Sinofuturism (1839 - 2046 AD)
by Lawrence Lek
“Sinofuturism is an invisible movement. A spectre already embedded into a trillion industrial products, a billion individuals, and a million veiled narratives. It is a movement, not based on individuals, but on multiple overlapping flows. Flows of populations, of products, and of processes. Because Sinofuturism has arisen without conscious intention or authorship, it is often mistaken for contemporary China. But it is not. It is a science fiction that already exists.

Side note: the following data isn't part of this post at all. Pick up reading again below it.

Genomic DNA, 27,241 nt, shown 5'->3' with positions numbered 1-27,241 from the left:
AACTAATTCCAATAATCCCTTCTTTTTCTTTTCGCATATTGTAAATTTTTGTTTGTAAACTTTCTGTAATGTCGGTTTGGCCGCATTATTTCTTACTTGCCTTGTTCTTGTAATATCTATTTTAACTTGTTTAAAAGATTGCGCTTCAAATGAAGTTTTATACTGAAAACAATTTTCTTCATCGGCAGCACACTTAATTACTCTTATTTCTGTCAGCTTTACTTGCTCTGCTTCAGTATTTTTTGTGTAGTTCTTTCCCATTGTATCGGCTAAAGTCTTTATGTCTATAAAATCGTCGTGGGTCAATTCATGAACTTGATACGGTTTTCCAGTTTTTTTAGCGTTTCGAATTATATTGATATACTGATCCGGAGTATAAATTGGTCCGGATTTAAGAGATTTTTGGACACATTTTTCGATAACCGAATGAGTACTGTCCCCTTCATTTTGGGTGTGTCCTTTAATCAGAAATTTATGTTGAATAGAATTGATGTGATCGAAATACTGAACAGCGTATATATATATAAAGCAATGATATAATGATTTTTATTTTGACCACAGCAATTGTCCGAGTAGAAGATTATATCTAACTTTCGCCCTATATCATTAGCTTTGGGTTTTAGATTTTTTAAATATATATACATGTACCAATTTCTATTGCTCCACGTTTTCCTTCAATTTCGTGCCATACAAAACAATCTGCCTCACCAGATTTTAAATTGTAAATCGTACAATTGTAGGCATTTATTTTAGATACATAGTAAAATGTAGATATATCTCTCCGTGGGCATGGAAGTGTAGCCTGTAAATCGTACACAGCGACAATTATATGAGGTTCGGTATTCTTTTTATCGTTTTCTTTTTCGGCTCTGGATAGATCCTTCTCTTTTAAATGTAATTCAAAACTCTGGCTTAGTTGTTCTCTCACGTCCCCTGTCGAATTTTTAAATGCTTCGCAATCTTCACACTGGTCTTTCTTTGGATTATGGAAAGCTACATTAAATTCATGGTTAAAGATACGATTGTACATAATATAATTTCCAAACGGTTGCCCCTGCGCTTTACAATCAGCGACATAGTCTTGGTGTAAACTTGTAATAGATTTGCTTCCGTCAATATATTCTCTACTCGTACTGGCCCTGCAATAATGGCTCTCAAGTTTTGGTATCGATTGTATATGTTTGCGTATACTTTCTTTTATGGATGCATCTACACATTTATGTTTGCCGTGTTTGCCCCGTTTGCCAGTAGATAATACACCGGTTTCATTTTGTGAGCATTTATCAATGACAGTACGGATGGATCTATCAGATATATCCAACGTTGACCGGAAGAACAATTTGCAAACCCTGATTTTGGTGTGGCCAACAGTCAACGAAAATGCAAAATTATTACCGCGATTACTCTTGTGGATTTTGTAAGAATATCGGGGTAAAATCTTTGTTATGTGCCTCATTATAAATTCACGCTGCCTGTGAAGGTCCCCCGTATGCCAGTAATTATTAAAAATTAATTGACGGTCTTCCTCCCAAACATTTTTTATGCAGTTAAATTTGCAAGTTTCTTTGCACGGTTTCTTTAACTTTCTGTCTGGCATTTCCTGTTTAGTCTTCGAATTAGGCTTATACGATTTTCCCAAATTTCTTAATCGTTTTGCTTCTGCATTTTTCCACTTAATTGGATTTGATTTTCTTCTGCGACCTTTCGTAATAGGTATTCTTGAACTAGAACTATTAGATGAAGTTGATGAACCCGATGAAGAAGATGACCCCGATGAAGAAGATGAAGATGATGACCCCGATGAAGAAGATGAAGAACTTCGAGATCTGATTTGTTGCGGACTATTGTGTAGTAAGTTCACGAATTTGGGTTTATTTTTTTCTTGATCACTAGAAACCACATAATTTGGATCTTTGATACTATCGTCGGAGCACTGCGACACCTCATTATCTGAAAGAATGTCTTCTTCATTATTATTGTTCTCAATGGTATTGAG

Sinofuturism is a video essay combining elements of science fiction, documentary melodrama, social realism, and Chinese cosmologies, in order to critique the present-day dilemmas of China and the people of its diaspora.
With reference to Afrofuturism and Gulf Futurism, Sinofuturism presents a critical and playful approach to subverting cultural clichés.
In Western media and Orientalist perceptions, China is exotic, strange, bizarre, kitsch, tacky, or cheap. In its domestic media, China portrayed as heroic, stable, historic, grand, and unified. Rather than counteract these skewed narratives, Sinofuturism proposes to push them much further.
By embracing seven key stereotypes of Chinese society (Computing, Copying, Gaming, Studying, Addiction, Labour and Gambling), it shows how China’s technological development can be seen as a form of Artificial Intelligence.”